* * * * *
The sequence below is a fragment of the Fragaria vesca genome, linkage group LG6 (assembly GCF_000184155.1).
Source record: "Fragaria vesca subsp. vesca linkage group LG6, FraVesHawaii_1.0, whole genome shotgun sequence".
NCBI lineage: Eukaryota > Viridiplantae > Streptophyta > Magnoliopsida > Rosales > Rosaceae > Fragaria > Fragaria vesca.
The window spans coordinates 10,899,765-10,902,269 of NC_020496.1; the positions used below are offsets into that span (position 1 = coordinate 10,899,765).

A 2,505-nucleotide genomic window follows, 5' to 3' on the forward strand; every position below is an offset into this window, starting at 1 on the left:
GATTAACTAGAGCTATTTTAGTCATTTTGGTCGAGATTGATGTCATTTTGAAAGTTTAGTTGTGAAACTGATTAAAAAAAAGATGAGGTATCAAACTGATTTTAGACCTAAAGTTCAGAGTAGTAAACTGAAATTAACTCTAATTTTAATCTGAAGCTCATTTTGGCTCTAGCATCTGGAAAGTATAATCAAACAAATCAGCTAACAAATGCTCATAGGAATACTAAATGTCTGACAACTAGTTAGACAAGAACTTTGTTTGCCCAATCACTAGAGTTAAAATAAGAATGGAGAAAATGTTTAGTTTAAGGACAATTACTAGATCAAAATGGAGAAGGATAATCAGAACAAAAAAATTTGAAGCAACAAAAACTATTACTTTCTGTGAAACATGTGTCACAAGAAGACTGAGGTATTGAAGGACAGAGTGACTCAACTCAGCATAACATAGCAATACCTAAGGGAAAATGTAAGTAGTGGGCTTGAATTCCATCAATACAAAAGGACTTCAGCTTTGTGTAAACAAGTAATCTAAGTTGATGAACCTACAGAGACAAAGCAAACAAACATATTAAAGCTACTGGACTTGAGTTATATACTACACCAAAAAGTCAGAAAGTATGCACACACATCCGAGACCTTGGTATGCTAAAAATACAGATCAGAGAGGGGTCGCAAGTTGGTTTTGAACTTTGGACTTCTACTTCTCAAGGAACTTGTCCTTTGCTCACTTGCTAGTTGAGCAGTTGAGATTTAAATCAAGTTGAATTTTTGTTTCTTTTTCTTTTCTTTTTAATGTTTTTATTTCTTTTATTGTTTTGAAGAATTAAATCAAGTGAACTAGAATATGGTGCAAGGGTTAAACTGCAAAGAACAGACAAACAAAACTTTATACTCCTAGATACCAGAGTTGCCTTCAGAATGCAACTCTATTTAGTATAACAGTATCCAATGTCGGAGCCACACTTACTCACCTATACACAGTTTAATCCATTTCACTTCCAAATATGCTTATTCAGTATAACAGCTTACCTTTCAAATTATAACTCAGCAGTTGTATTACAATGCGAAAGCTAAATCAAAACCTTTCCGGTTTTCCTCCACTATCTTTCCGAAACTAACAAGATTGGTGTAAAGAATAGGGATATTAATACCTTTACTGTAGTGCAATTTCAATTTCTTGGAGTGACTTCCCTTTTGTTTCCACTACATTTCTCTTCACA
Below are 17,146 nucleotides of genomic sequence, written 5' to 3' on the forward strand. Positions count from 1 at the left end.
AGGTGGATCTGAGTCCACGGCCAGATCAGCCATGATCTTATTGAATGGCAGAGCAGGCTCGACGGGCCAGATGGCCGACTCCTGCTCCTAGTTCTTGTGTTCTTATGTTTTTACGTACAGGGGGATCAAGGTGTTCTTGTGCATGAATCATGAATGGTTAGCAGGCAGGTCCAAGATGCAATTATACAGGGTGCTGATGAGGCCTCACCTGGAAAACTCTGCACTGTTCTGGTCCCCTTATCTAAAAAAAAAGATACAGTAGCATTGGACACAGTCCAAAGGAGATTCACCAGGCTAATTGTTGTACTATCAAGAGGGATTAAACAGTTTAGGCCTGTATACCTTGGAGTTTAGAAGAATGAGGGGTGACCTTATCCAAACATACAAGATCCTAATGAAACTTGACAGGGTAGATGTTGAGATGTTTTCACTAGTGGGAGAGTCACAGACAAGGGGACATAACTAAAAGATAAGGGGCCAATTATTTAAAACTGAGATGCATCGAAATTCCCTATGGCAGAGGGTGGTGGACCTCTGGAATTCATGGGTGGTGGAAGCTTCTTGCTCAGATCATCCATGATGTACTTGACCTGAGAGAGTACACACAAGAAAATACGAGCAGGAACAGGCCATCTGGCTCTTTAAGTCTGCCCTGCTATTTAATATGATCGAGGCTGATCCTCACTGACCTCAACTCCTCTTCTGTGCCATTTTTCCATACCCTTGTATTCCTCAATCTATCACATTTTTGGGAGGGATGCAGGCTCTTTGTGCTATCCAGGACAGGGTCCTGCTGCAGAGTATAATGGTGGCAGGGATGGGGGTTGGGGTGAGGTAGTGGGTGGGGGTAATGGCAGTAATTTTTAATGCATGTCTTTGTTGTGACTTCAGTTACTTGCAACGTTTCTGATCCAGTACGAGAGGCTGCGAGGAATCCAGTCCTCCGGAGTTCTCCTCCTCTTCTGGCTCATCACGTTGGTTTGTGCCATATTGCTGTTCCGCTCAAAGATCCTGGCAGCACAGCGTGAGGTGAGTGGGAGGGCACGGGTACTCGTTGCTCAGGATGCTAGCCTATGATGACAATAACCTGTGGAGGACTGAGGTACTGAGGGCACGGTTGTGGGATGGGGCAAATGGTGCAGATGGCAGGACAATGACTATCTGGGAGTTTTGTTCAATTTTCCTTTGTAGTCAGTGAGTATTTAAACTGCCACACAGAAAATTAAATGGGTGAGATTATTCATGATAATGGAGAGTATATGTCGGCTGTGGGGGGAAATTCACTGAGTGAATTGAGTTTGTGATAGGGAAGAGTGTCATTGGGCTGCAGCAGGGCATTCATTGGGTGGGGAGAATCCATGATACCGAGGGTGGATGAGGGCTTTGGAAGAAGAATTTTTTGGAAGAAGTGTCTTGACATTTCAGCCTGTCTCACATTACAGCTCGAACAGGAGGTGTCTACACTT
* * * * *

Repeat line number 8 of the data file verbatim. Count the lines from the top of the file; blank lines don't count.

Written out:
AGGTGGATCTGAGTCCACGGCCAGATCAGCCATGATCTTATTGAATGGCAGAGCAGGCTCGACGGGCCAGATGGCCGACTCCTGCTCCTAGTTCTTGTGTTCTTATGTTTTTACGTACAGGGGGATCAAGGTGTTCTTGTGCATGAATCATGAATGGTTAGCAGGCAGGTCCAAGATGCAATTATACAGGGTGCTGATGAGGCCTCACCTGGAAAACTCTGCACTGTTCTGGTCCCCTTATCTAAAAAAAAAGATACAGTAGCATTGGACACAGTCCAAAGGAGATTCACCAGGCTAATTGTTGTACTATCAAGAGGGATTAAACAGTTTAGGCCTGTATACCTTGGAGTTTAGAAGAATGAGGGGTGACCTTATCCAAACATACAAGATCCTAATGAAACTTGACAGGGTAGATGTTGAGATGTTTTCACTAGTGGGAGAGTCACAGACAAGGGGACATAACTAAAAGATAAGGGGCCAATTATTTAAAACTGAGATGCATCGAAATTCCCTATGGCAGAGGGTGGTGGACCTCTGGAATTCATGGGTGGTGGAAGCTTCTTGCTCAGATCATCCATGATGTACTTGACCTGAGAGAGTACACACAAGAAAATACGAGCAGGAACAGGCCATCTGGCTCTTTAAGTCTGCCCTGCTATTTAATATGATCGAGGCTGATCCTCACTGACCTCAACTCCTCTTCTGTGCCATTTTTCCATACCCTTGTATTCCTCAATCTATCACATTTTTGGGAGGGATGCAGGCTCTTTGTGCTATCCAGGACAGGGTCCTGCTGCAGAGTATAATGGTGGCAGGGATGGGGGTTGGGGTGAGGTAGTGGGTGGGGGTAATGGCAGTAATTTTTAATGCATGTCTTTGTTGTGACTTCAGTTACTTGCAACGTTTCTGATCCAGTACGAGAGGCTGCGAGGAATCCAGTCCTCCGGAGTTCTCCTCCTCTTCTGGCTCATCACGTTGGTTTGTGCCATATTGCTGTTCCGCTCAAAGATCCTGGCAGCACAGCGTGAGGTGAGTGGGAGGGCACGGGTACTCGTTGCTCAGGATGCTAGCCTATGATGACAATAACCTGTGGAGGACTGAGGTACTGAGGGCACGGTTGTGGGATGGGGCAAATGGTGCAGATGGCAGGACAATGACTATCTGGGAGTTTTGTTCAATTTTCCTTTGTAGTCAGTGAGTATTTAAACTGCCACACAGAAAATTAAATGGGTGAGATTATTCATGATAATGGAGAGTATATGTCGGCTGTGGGGGGAAATTCACTGAGTGAATTGAGTTTGTGATAGGGAAGAGTGTCATTGGGCTGCAGCAGGGCATTCATTGGGTGGGGAGAATCCATGATACCGAGGGTGGATGAGGGCTTTGGAAGAAGAATTTTTTGGAAGAAGTGTCTTGACATTTCAGCCTGTCTCACATTACAGCTCGAACAGGAGGTGTCTACACTT